Act One was pretty traditional, though Octavian seemed more eager than usual to be dressed en travestie and, as Mariandel, almost egged Ochs on. The levee was somewhat re-thought and the attendant personnel included a troupe of mannequins, and the Italian tenor (Giorgio Berruti) was a Caruso-like figure selling his latest disc (and singing his second verse to the mannequins).
Renée Fleming - Act 3, Der Rosenkavalier - Royal Opera. © ROH. Photograph by Catherine Ashmore
Renée Fleming, Matthew Rose - Act 1, Der Rosenkavalier - Royal Opera. © ROH. Photograph by Catherine Ashmore

The big innovation in Act Two was that Faninal was using the occasion to promote his wares, the atrium was full of military hardware including two pieces of artillery. When Ochs' servants ran riot, they seized the arms, no comic business here. Carsen seemed to be too keen to press the point, and a more subtle approach would have worked better.

Helene Schneiderman, Wolfgang Ablinger-Sperhacke - Der Rosenkavalier - Royal Opera. © ROH. Photograph by Catherine Ashmore
Helene Schneiderman, Wolfgang Ablinger-Sperhacke - Der Rosenkavalier
 © ROH. Photograph by Catherine Ashmore
The strange pantomime at the opening of Act Three (no loss at all) was replaced with business in the setting up of the brothel, with Octavian dressed in one of the tarts' clothes. And there was more of a sense of Octavian leading Ochs on. I am not sure that Carsen's revised dramaturgy made any more sense than the original, though it proved a decadent context for Carsen's ideas about the music reflecting the period of composition. And at the end, the set opened up (finally!), and we saw the approach of a troop of soldiers clearly a reference to the coming war, but again rather than give us a suggestion Carsen seemed to feel the unnecessary need to hit us over the head.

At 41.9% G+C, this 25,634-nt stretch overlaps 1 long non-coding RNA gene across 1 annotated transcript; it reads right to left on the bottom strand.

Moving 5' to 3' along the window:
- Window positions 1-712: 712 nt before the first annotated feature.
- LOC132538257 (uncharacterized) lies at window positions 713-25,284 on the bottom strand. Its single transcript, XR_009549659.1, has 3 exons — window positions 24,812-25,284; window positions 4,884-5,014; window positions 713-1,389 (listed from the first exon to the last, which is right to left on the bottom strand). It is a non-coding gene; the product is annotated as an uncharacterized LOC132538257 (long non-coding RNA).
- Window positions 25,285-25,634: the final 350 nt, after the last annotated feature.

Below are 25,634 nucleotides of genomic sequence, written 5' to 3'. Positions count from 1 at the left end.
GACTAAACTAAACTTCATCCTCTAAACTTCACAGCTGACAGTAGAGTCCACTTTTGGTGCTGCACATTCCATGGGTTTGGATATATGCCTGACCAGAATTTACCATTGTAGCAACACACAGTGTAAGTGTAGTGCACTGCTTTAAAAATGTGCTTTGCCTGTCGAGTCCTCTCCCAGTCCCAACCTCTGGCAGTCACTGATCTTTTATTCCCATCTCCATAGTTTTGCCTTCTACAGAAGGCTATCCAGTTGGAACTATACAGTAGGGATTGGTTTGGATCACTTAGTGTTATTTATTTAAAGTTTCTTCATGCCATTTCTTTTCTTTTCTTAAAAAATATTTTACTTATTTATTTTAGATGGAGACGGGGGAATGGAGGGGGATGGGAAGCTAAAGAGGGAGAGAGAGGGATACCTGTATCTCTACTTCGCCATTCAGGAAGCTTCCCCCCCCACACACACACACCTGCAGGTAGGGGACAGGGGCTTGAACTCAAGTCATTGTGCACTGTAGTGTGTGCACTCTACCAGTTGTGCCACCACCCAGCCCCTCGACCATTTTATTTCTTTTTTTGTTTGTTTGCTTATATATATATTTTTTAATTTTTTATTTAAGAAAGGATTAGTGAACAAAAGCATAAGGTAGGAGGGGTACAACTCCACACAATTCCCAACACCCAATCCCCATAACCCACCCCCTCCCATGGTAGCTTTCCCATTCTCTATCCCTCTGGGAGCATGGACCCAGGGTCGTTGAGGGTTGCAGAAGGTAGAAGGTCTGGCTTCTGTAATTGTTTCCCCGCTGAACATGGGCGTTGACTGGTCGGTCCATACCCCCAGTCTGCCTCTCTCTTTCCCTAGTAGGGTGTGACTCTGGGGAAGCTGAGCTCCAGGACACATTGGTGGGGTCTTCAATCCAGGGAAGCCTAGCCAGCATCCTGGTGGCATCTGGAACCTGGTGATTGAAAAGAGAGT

Renée Fleming's voice has perhaps lost a little of its luxuriance, since I heard her in the role of the Marschallin. Her performance has developed in intensity, and she is far less reliant on simply producing a beautiful line. So her approach to the role has developed too, with a great sense of the text and a lovely feeling of nuance. This was a poised and self-possessed Marschallin, rather than a highly intense one, but a very human one and Fleming made you see the woman beneath. This was especially true of the final section of Act One where Fleming was aided by Andris Nelsons, so that she was able to shape individual details of the phrases. It was also a very intimate account, with few grand vocal gestures. During the closing scene of Act Three, in the run up to the final trio, it was not so much the music as our awareness of the gaps between the characters which counted. There was a touch of greatness about the performance and we must be grateful that the new production has tempted her to return to the role at Covent Garden.

Alice Coote - Act 3, Der Rosenkavalier - Royal Opera. © ROH. Photograph by Catherine Ashmore
Alice Coote - Act 3, Der Rosenkavalier © ROH.
Photograph by Catherine Ashmore
Alice Coote's Octavian provided a brilliant foil for Fleming in their scenes together. Ardent, yet youthfully self-absorbed, Coote's Octavian also had a sense of humour and clearly enjoyed the Mariandel episodes. If there was something slightly self-conscious about the masculine swagger (all legs akimbo when sitting) which Coote gave to this Octavian it was at one with the character as the 17 year old tried out the manners of an older man. And I liked the way that in Act Two, Octavian seemed to be barely in control of himself struggling with attraction to Sophie and dislike of Ochs behaviour. In moments like the Presentation of the Rose, Coote gave us some fine singing with a lovely freedom to her upper range. Her duet with Sophie Bevan in Act Two was a little bit of magic. Above all, Coote's Octavian seemed to enjoy himself a great deal more than some.